Despite the demise of House Bill 136 last year which was stopped in its tracks in the Senate, the bill’s lead sponsor, Rep. Jason Nemes, has filed another medical marijuana bill earlier this month.
Oddly enough, the Republican-sponsored bill won’t have conditions that qualify patients for medical marijuana. Instead, it will leave the decision to the physician. While it allows patients to buy up to a 30-day supply of cannabis, an amount that will be determined by the regulatory agency, the bill will still not allow home cultivation. Nemes previously clarified that he was, in fact, against recreational marijuana.
Democrats likewise filed their own version for this year. Sponsored by Reps. Attica Scott, Lisa Willner and Nima Kulkarni, HB 461 while Rep. Rachel Roberts, of Campbell County, recently filed HB 467. Roberts said that her bill will seek to bring in new tax revenues, expunge criminal records for those that have been convicted of weed-related misdemeanors, and give those who suffer from chronic medical conditions access to effective cannabis medication.
These may signal that lawmakers on both sides of the aisle are serious about legalizing medical marijuana this year. But for now, what exactly is allowed in Kentucky?
This article was reviewed and updated for 2021.
Overview of Kentucky Marijuana Laws
Marijuana, whether medical or recreational, is still illegal in Kentucky.
- Possession – Possession of 8 ounces or less for personal use is a Class B misdemeanor punishable by up to 45 days in prison and a maximum fine of $250.
- Sale – The offense of selling under 8 ounces of marijuana for the first time is a Class A misdemeanor punishable by up to one year imprisonment and a maximum fine of $500. However, second and subsequent offenses for selling the same amount is a Class D felony.
- 8 ounces to less than 5 lbs – Class D felony punishable by 1 to 5 years imprisonment and a fine of $1000 to $10,000. Second or subsequent offenses become Class C felonies.
- Selling within 1,000 yards of a school or park – Class D felony
- 5 lbs or more, or selling to a minor – Class C felony punishable by 5 to 10 years imprisonment and a fine of $1000 to $10,000. Subsequent violations become Class B felonies punishable by 10 to 20 years imprisonment and a fine of $1000 to $10,000.
- Cultivation – Growing less than 5 plants is a Class A misdemeanor punishable by up to 1 year in prison and a maximum fine of $500. However, subsequent offenses become Class D felonies.
- More than 5 plants – Class D felony. Subsequent offenses get elevated to a Class C.
History of Marijuana in Kentucky
Kentucky has a long history with cannabis, specifically hemp, which made its way to Danville as early as 1775. Like Indiana, the state was one of the biggest hemp producers during WW2 but as the demand for hemp fiber waned after the war, some growers shifted to marijuana cultivation. The scale of illegal cannabis cultivation became so huge that one such trafficking ring named the “Cornbread Mafia” became responsible for creating the largest domestic marijuana production operation in United States history.
Being a state in the Bible Belt, marijuana reform had a difficult time getting a foothold in Kentucky prior to the 2000s. This was not surprising since even hemp had a hard time coming back after being banned under cannabis federally. The push for legalization of medical marijuana only picked up around 2014 when Gov. Steve Beshear signed a law allowing patients to legally use CBD with their physician’s recommendation, under clinical trials at the University of Kentucky for the treatment of epilepsy. However, the sale and production of CBD remained illegal.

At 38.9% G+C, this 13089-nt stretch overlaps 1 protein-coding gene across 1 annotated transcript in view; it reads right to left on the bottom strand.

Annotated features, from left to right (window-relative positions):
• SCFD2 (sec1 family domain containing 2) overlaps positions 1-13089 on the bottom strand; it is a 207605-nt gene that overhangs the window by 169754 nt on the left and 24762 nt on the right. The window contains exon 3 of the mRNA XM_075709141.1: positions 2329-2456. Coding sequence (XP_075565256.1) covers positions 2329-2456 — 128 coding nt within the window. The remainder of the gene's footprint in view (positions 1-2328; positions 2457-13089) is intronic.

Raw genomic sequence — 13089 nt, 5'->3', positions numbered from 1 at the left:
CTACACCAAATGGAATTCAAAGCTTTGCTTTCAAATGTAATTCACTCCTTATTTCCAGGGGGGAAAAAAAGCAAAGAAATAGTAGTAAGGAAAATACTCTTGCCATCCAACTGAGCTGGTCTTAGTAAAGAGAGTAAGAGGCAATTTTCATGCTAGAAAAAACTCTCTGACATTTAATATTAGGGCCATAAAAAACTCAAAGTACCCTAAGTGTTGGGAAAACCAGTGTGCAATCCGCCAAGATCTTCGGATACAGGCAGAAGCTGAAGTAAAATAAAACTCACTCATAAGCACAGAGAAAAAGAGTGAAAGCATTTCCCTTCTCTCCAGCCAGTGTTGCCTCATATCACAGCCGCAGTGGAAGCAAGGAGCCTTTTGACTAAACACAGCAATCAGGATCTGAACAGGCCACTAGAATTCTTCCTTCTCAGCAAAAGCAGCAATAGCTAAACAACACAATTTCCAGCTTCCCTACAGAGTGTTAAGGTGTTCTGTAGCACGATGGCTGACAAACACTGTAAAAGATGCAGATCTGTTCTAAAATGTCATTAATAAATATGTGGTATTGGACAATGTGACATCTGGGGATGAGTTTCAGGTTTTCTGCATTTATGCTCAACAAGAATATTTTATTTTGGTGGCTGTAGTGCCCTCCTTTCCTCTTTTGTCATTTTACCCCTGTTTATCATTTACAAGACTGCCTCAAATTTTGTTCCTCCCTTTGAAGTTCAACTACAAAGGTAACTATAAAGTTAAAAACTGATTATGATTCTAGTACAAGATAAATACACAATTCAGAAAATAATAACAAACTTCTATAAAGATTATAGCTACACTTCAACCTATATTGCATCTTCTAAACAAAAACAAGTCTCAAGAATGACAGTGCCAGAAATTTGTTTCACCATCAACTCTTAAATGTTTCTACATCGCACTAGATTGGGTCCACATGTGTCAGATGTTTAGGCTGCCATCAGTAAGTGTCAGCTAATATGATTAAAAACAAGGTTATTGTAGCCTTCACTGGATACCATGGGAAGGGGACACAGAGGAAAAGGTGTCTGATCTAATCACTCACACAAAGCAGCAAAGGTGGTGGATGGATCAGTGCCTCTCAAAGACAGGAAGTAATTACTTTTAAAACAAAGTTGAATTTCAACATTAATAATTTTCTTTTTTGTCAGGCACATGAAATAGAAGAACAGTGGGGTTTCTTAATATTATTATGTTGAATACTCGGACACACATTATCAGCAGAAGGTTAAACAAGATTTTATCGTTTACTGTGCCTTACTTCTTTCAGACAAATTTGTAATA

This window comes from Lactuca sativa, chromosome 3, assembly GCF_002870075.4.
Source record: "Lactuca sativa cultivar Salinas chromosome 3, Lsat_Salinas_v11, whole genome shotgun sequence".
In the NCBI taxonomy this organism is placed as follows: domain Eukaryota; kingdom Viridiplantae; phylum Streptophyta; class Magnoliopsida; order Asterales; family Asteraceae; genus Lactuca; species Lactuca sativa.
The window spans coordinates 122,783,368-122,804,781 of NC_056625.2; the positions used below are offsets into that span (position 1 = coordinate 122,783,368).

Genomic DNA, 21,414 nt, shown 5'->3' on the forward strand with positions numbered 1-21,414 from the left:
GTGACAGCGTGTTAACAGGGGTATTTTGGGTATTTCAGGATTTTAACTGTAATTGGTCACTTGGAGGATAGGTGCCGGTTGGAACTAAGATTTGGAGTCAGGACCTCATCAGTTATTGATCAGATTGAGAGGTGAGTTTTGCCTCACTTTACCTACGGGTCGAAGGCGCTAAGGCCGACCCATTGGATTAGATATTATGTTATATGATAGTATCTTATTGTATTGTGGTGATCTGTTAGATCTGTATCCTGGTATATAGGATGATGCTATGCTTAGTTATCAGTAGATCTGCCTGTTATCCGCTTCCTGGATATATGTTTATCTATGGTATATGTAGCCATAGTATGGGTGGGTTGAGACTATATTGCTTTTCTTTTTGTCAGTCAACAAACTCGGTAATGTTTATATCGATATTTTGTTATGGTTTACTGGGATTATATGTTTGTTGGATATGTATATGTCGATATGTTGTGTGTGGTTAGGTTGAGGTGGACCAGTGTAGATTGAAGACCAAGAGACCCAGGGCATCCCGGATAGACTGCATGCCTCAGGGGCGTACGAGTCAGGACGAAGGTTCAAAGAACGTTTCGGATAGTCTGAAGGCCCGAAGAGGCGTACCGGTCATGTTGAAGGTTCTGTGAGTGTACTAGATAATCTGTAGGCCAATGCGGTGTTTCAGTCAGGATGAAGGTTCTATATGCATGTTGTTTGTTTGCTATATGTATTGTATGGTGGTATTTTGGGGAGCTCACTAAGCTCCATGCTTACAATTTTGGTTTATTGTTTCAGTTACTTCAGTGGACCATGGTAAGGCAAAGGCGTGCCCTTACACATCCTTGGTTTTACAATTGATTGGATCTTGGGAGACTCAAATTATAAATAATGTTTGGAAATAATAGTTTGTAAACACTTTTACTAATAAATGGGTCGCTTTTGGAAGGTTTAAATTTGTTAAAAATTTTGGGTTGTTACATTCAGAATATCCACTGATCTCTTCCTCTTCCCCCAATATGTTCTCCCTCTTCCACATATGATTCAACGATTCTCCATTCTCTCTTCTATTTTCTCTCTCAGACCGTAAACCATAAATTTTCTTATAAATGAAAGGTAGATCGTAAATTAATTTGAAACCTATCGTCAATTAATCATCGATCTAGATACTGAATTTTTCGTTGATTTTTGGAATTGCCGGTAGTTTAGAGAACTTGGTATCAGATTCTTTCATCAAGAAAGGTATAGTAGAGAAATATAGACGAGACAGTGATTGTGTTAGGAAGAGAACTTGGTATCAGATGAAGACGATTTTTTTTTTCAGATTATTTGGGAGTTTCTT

The following year, House Bill 3 and Senate Bill 40 were proposed. SB 40 was particularly significant since it contained a provision for medical cannabis cultivation. However, the bills might have come a bit too early at a time when support for marijuana wasn’t as widespread as it is now and both bills eventually failed to pass out of committee. In fact, the anti-marijuana group National Marijuana Initiative and the Kentucky Baptist Convention even took credit for shooting down the bill and warned that they would be opposing all other pro-marijuana legislation in the future.
Marijuana home cultivation laws outside of Kentucky
How do Kentucky marijuana laws compare with those in other US states? Check out our post on Marijuana Growing Laws in the United States.
FAQs about marijuana legalization in Kentucky
No, adult-use marijuana is still illegal in Kentucky.
None. Home cultivation of recreational cannabis is not allowed in Kentucky.
Not yet. Only low-THC cannabis oil is allowed at present.
None. Home cultivation of medical cannabis is not allowed in Kentucky.
Marijuana supporters are eagerly anticipating the progress of House Bill 136 in the Senate. If it gets passed, the medical marijuana bill is expected to set a precedent for marijuana policy in the region.
Residents are not allowed to cultivate marijuana, whether recreational or medical, at home in Kentucky.
Marijuana is completely illegal in Kentucky and nobody is allowed to cultivate it.
It is unfortunate to see that home cultivation was left out of Rep. Nemes’ latest bill as opposed to his previous one. It’s possible that it was intentionally left out so it won’t cut into the state’s marijuana industry. However, it is encouraging to see that even Republican lawmakers are already open to the idea of legalization, and the sooner patients get their much-needed marijuana medication, the better.